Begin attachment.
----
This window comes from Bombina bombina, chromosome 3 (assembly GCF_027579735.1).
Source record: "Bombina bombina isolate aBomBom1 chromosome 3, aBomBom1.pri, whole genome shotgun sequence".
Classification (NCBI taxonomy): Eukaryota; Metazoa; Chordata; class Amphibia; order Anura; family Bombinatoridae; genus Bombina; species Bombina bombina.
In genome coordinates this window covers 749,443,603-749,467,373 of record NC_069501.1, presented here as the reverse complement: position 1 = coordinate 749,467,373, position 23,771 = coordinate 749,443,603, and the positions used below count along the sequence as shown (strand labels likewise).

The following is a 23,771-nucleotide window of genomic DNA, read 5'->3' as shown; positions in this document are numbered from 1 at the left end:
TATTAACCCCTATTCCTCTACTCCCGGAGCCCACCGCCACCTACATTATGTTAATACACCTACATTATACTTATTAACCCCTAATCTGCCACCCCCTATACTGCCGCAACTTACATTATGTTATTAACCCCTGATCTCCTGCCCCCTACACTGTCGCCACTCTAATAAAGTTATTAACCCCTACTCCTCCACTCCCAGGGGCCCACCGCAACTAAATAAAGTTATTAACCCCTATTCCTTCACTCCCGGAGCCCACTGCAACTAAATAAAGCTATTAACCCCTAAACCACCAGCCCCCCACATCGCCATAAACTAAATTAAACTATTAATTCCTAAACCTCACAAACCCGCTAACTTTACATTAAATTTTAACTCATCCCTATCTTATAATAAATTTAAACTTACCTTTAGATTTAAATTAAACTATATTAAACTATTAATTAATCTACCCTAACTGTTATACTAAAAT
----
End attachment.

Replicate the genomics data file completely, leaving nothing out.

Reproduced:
This window comes from Bombina bombina, chromosome 3 (assembly GCF_027579735.1).
Source record: "Bombina bombina isolate aBomBom1 chromosome 3, aBomBom1.pri, whole genome shotgun sequence".
Classification (NCBI taxonomy): Eukaryota; Metazoa; Chordata; class Amphibia; order Anura; family Bombinatoridae; genus Bombina; species Bombina bombina.
In genome coordinates this window covers 749,443,603-749,467,373 of record NC_069501.1, presented here as the reverse complement: position 1 = coordinate 749,467,373, position 23,771 = coordinate 749,443,603, and the positions used below count along the sequence as shown (strand labels likewise).

The following is a 23,771-nucleotide window of genomic DNA, read 5'->3' as shown; positions in this document are numbered from 1 at the left end:
TATTAACCCCTATTCCTCTACTCCCGGAGCCCACCGCCACCTACATTATGTTAATACACCTACATTATACTTATTAACCCCTAATCTGCCACCCCCTATACTGCCGCAACTTACATTATGTTATTAACCCCTGATCTCCTGCCCCCTACACTGTCGCCACTCTAATAAAGTTATTAACCCCTACTCCTCCACTCCCAGGGGCCCACCGCAACTAAATAAAGTTATTAACCCCTATTCCTTCACTCCCGGAGCCCACTGCAACTAAATAAAGCTATTAACCCCTAAACCACCAGCCCCCCACATCGCCATAAACTAAATTAAACTATTAATTCCTAAACCTCACAAACCCGCTAACTTTACATTAAATTTTAACTCATCCCTATCTTATAATAAATTTAAACTTACCTTTAGATTTAAATTAAACTATATTAAACTATTAATTAATCTACCCTAACTGTTATACTAAAAT